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Hiding in Plain Sight

The words spoken by our favourite alien truck/robot protector at the end of the first Transformers movie, explaining not only his ongoing mission but also setting up the premise for an unending series of increasingly terrible sequels.

Even the Elves have lost a degree of interest in the Transformers franchise now that Megan Fox isn’t involved anymore, however Optimus Prime’s famous quote does allow us to neatly link to today’s creation, built as it is by someone who wishes to remain anonymous. Well, as anonymous as seeing your work blogged here allows. They’re ‘Hiding in plain sight’ at any rate.

This spectacular recreation of the 1973 Marmon HDT-AC 86 ‘cab-over’ semi truck that was the first Optimus Prime comes from a secretive unnamed builder who has captured the real vehicle brilliantly. Whilst not quite transforming, the builder’s truck can also be reconstructed into Optimus’s robot mode, and looks just as good on two legs as ten wheels.

Unlike all our other posts there’s no link to see more, however you can click on the images here to view them in full size and you can use the search bar at the bottom of the page to take a look through the countless Autobot and Decepticon builds that have featured here over the years.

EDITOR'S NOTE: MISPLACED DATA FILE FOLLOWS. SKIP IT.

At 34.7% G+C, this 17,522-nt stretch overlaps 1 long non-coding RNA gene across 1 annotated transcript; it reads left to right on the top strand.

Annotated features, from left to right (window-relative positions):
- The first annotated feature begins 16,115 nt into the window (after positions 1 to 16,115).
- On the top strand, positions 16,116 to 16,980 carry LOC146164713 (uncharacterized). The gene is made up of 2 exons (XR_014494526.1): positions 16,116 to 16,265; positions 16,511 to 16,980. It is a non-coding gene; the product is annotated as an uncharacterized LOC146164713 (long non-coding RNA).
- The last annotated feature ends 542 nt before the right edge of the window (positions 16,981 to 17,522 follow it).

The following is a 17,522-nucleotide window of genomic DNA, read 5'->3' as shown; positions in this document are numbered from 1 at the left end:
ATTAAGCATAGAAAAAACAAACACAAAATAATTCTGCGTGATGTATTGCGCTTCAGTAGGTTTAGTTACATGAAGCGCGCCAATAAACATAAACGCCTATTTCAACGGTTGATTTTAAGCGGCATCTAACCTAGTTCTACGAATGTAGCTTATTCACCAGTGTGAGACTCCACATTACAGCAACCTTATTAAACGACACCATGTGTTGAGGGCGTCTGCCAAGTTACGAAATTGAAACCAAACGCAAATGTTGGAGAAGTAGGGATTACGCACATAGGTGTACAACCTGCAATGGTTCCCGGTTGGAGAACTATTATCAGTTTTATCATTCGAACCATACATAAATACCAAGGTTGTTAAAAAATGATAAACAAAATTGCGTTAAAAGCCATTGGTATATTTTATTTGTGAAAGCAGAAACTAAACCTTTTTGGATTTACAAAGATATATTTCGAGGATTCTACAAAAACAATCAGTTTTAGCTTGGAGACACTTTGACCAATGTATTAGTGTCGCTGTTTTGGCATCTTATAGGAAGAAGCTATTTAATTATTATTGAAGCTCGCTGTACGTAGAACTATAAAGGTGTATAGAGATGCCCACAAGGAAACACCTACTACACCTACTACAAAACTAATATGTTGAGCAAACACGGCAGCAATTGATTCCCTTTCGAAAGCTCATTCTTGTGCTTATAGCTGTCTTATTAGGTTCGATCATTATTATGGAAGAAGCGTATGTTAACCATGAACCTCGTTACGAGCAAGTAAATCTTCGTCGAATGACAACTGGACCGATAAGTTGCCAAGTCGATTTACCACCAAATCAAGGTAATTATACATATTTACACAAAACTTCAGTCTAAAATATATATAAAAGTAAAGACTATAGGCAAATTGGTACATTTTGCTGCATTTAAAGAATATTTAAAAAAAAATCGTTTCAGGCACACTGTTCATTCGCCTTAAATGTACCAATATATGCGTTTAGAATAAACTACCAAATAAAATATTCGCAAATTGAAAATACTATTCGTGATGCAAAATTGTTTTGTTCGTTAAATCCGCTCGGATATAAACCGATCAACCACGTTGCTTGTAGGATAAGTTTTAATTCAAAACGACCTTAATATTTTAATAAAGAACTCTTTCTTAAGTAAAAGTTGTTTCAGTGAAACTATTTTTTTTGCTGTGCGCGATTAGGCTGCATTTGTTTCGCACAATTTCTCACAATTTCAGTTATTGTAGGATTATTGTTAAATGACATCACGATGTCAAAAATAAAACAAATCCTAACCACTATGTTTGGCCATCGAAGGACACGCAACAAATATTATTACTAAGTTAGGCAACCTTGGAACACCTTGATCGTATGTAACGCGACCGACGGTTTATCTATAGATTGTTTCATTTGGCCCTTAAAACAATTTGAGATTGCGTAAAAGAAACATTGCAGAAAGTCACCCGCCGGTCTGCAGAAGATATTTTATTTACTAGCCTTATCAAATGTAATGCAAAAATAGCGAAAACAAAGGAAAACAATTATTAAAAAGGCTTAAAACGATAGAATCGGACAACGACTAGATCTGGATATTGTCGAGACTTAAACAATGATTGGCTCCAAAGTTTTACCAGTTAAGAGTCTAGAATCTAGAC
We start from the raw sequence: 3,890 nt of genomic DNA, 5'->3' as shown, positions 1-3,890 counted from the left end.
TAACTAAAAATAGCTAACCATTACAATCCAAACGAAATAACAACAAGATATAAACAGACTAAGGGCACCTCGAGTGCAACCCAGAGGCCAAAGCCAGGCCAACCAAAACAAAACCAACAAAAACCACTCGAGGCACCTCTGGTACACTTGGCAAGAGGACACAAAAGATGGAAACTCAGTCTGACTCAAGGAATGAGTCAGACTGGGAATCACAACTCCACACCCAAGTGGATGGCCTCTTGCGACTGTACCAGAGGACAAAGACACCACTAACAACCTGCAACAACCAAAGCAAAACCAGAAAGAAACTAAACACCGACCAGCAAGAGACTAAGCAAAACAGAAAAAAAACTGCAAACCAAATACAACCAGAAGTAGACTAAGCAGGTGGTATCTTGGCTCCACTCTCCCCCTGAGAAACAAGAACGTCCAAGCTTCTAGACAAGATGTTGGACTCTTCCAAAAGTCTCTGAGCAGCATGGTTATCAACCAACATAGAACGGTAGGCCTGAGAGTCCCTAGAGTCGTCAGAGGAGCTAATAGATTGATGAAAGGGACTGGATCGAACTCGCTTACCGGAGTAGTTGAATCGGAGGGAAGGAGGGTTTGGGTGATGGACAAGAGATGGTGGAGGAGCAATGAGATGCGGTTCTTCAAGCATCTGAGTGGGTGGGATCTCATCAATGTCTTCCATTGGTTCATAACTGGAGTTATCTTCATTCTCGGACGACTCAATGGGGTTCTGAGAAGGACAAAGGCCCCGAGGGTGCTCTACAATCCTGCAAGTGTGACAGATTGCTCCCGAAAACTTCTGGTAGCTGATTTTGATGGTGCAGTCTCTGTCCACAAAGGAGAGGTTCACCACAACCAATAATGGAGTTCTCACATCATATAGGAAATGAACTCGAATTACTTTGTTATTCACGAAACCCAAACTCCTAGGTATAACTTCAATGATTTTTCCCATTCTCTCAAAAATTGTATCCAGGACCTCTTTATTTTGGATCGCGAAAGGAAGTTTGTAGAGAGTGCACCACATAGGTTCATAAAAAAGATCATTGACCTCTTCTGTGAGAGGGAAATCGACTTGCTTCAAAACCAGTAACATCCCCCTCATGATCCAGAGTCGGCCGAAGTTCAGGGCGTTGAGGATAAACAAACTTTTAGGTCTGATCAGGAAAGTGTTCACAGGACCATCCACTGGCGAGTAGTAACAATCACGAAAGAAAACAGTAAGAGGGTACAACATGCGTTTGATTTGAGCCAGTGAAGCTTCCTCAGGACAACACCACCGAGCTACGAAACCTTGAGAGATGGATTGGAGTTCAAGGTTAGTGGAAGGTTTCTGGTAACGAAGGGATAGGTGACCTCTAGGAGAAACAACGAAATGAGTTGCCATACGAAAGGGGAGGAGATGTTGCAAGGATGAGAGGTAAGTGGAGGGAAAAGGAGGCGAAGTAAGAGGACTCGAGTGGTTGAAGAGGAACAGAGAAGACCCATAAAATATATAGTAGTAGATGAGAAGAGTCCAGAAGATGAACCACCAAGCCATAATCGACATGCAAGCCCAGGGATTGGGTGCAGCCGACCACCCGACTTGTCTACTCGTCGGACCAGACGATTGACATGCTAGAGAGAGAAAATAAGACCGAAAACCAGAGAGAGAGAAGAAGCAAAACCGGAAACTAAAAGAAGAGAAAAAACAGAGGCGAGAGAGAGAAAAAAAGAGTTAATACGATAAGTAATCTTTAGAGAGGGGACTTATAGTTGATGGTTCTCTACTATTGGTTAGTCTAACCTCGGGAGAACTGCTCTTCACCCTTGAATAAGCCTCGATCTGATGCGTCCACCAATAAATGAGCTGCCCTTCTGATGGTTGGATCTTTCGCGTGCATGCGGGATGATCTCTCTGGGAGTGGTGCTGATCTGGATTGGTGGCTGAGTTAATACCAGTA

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Mechanical Mehari

Citroen are not known for their off-roaders. Ok, these days all they seem to make are – like every car company – SUVs, but they’re about as good off-road as Kim Kardashian is at plumbing.

However Citroen’s roots are far more off-roady than you might think; one of the 2CV’s key objectives was to cross a field without breaking any eggs.

And that’s where this comes in; the delightful 2CV-based Mehari.

Produced from the late ‘60s the Mehari was designed as a utilitarian two-wheel-drive off-roader (although four-wheel-drive versions followed) for civilian and military use, and – just like the models we have here – it was made out of plastic.

The models we have here come from TLCB favourite Nico71, who has recreated the Mehari beautifully in Technic form.

Nico’s design features steering, a removable roof, opening doors, hood and tailgate, and – most importantly – an accurate recreation of the Mahari’s superb suspension system.

There’s loads more to see of Nico’s wonderful build at his website by clicking here, where full details, an extensive image gallery, and building instructions are all available.

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Thunderbolt II